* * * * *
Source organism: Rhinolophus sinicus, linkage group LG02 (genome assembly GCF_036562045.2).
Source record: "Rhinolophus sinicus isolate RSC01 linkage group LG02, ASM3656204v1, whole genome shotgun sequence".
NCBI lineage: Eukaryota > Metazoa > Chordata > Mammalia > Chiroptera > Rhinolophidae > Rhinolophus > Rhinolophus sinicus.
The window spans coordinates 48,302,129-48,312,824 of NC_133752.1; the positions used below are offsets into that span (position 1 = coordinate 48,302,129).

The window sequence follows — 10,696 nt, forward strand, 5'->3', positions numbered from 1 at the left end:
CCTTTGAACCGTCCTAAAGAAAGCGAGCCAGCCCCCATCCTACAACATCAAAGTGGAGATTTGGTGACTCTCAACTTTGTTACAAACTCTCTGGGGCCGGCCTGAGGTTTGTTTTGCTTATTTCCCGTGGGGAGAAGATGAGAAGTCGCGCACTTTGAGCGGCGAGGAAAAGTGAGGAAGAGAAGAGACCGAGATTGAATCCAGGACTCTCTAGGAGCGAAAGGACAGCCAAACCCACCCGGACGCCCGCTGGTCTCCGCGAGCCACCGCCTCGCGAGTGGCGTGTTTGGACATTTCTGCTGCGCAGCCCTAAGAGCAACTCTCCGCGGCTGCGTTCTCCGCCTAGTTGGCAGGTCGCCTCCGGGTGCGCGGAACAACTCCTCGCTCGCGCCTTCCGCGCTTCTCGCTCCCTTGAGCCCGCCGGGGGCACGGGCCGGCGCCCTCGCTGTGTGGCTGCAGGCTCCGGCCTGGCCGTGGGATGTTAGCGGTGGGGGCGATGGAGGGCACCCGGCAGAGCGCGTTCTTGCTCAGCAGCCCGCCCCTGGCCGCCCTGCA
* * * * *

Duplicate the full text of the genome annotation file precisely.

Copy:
Source organism: Rhinolophus sinicus, linkage group LG02 (genome assembly GCF_036562045.2).
Source record: "Rhinolophus sinicus isolate RSC01 linkage group LG02, ASM3656204v1, whole genome shotgun sequence".
NCBI lineage: Eukaryota > Metazoa > Chordata > Mammalia > Chiroptera > Rhinolophidae > Rhinolophus > Rhinolophus sinicus.
The window spans coordinates 48,302,129-48,312,824 of NC_133752.1; the positions used below are offsets into that span (position 1 = coordinate 48,302,129).

The window sequence follows — 10,696 nt, forward strand, 5'->3', positions numbered from 1 at the left end:
CCTTTGAACCGTCCTAAAGAAAGCGAGCCAGCCCCCATCCTACAACATCAAAGTGGAGATTTGGTGACTCTCAACTTTGTTACAAACTCTCTGGGGCCGGCCTGAGGTTTGTTTTGCTTATTTCCCGTGGGGAGAAGATGAGAAGTCGCGCACTTTGAGCGGCGAGGAAAAGTGAGGAAGAGAAGAGACCGAGATTGAATCCAGGACTCTCTAGGAGCGAAAGGACAGCCAAACCCACCCGGACGCCCGCTGGTCTCCGCGAGCCACCGCCTCGCGAGTGGCGTGTTTGGACATTTCTGCTGCGCAGCCCTAAGAGCAACTCTCCGCGGCTGCGTTCTCCGCCTAGTTGGCAGGTCGCCTCCGGGTGCGCGGAACAACTCCTCGCTCGCGCCTTCCGCGCTTCTCGCTCCCTTGAGCCCGCCGGGGGCACGGGCCGGCGCCCTCGCTGTGTGGCTGCAGGCTCCGGCCTGGCCGTGGGATGTTAGCGGTGGGGGCGATGGAGGGCACCCGGCAGAGCGCGTTCTTGCTCAGCAGCCCGCCCCTGGCCGCCCTGCA